As a consultant, I work with many different types of flat files. PeopleSoft extracts, Essbase export files, etc. Many of these files are quite large and the carriage return at the end of the file differs at times.
I believe strongly that Windows is the platform for business personal computing. I grew up using Macs in middle school and high school and I am in no way tempted to go back to those days – no matter how much I love my iPhone. As a Windows customer, I have several different options for text editors, namely Notepad, WordPad, and other non-Microsoft options.
First things first, I detest Notepad. I very rarely use it unless I am writing a very small and simple batch file. Notepad cannot read certain types of carriage returns, which leaves a data file looking like a bunch of garbage. Case in point, this week a colleague was working with a PeopleSoft extract file and saw the garbage wrap since Notepad didn’t read the carriage returns. We copied the data from that garbage file to the server and tried to import the file with FDM. Well, needless to say, without carriage returns, FDM could not read the file.
The other built-in option for Windows is WordPad, which is less than ideal as well. While it kinda looks like Word if you squint really hard, it doesn’t have very good built-in features for anyone that needs to edit large text files. It also has these funky margins and wants to word wrap everything. Enough with Microsoft stuff.
Notepad++ is an open source option that allows a greater range of editing features. It’s free, so that’s cool. The only thing preventing me from using it more is that it can’t handle very large text files. Think about a yearly extract from HFM with balances for each and every account and see if you can open that in Notepad++, probably not.
A great friend of mine, we’ll call him Mr. T, enjoys using a software called KEDIT from Mansfield Software Group (he still has a copy on 3.5″ floppy disks). For any old school Hyperion Enterprise folks, this was the go-to text editor for many years. It handles large files very well and opens them quickly. It also has some very advanced filtering and selection options. The bad thing about it is that it’s not necessarily the most intuitive, at least the older versions that I am used to seeing. Also, according to their website, KEDIT is not currently being developed any more and is pretty much on life support until June 2014.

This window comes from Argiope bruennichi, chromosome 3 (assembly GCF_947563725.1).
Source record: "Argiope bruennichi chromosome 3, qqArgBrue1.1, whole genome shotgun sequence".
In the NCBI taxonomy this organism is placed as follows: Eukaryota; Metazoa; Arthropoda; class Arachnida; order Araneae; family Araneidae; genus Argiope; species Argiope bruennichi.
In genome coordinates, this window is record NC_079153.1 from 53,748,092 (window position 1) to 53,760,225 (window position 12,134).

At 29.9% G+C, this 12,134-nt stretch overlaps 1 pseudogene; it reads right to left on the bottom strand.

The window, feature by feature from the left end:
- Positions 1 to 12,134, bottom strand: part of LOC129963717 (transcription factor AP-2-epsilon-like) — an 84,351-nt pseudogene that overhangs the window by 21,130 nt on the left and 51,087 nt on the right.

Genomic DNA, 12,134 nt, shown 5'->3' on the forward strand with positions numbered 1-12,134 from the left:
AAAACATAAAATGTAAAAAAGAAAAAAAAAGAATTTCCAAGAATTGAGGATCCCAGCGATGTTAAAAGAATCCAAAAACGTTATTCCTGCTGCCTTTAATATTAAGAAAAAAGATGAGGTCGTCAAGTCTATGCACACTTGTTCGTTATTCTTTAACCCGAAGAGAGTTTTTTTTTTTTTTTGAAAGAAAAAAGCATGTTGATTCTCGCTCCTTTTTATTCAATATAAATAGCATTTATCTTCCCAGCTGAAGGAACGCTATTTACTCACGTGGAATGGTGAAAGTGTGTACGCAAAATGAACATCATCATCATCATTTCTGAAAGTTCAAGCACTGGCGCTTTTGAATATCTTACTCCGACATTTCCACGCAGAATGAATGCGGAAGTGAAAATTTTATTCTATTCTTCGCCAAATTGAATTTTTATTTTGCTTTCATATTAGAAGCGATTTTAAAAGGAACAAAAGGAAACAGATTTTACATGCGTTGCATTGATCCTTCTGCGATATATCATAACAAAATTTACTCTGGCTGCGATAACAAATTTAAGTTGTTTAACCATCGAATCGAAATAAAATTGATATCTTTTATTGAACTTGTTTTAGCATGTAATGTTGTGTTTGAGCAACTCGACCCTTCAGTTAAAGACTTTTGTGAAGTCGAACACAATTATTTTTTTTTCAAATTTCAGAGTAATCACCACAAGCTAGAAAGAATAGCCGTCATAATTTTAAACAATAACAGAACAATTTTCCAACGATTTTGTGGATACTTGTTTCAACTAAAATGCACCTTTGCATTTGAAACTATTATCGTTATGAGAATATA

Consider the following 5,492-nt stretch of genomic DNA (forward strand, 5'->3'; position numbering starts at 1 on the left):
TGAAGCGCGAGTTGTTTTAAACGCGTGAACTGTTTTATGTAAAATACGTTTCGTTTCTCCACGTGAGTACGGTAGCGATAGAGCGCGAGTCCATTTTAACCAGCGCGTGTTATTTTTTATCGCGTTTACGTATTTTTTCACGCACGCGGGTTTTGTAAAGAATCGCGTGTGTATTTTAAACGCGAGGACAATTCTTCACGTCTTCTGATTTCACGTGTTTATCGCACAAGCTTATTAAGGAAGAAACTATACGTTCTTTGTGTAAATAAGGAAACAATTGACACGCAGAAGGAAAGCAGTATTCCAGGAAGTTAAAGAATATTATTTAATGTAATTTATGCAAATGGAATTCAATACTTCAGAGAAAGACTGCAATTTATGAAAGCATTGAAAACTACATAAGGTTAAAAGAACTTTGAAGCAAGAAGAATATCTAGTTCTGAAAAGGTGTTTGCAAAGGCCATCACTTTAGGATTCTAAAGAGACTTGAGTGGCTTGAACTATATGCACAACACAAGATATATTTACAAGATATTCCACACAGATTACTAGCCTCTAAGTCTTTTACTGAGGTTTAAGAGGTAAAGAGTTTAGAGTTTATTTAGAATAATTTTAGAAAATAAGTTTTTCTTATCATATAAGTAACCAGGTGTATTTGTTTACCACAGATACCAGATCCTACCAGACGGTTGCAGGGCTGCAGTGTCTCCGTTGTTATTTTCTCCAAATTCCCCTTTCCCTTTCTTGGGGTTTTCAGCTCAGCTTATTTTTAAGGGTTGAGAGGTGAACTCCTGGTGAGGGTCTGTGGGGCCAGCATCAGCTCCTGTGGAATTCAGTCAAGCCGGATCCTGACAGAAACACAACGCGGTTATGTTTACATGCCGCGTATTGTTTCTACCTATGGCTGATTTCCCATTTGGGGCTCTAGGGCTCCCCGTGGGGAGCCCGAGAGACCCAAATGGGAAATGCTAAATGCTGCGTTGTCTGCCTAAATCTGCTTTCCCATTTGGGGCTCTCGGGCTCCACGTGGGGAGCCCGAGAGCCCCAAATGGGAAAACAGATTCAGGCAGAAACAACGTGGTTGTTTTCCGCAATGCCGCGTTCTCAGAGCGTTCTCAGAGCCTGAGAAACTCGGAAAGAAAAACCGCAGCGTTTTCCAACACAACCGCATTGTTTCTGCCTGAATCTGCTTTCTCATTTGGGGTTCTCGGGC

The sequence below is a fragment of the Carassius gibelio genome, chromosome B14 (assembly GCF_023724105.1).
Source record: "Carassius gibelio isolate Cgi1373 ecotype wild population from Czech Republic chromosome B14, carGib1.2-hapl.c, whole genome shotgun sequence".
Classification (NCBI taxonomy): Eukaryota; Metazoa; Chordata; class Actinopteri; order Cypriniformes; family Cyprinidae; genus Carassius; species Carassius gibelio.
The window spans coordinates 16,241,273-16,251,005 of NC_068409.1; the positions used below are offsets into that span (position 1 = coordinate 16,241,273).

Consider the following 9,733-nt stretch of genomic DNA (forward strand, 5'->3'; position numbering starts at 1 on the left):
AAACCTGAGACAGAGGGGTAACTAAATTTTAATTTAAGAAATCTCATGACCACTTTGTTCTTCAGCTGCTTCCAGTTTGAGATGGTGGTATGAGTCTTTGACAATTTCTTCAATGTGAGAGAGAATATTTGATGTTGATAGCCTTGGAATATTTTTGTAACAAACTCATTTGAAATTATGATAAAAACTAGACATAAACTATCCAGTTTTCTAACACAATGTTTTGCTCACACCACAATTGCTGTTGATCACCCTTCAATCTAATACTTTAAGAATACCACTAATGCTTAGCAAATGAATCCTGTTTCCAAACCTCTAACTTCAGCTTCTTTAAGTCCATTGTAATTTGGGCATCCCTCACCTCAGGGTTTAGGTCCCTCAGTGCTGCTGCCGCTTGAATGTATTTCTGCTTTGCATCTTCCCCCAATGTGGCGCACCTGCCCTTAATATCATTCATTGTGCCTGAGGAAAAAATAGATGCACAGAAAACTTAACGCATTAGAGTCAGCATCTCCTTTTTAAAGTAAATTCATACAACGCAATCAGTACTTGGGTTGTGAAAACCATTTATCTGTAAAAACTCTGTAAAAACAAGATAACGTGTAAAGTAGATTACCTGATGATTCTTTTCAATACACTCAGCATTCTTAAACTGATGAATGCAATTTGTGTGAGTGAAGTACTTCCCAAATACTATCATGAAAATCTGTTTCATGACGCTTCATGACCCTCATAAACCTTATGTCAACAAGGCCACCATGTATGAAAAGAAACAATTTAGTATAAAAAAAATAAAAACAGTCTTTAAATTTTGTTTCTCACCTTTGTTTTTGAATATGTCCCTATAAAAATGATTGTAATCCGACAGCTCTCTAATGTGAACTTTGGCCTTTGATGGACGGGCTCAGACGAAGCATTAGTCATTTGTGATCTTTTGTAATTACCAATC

That leads me to my favorite text editor, Helios TextPad. TextPad has been on the market for awhile, I have used it to write HTML, Java applications, MaxL, do more data integrations with than you can shake a stick at. TextPad can open and process huge text files, 4GB was the largest one I tried and it was pretty slow but that was six years ago. Matt Milella from Oracle and the Essbase Labs blog team developed a couple of plugins to TextPad that will highlight keywords for MaxL and Essbase Calculation logic (http://essbaselabs.blogspot.com/2008/08/working-with-essbase-files.html). TextPad is not free, but you can download an evaluation version from Helios (www.textpad.com). When I purchased my version it was around $27 after currency conversion a couple of years ago.
One of the things I like most about TextPad is the Macros feature. This comes in very handy when you have multiple files that all need the same edits made. Just open the file and run a macro that does several find and replace edits and then save the file and move on. It cuts down the monotony that comes with doing manual data integrations. Another feature I have used quite extensively is to set up your Java environment and then write, compile, and execute Java applications all from within the tool.
This topic struck a nerve after I had to do some dimension mapping and data integration work over the last couple of weeks, so I had to give a plug for my favorite text editor: Helios TextPad.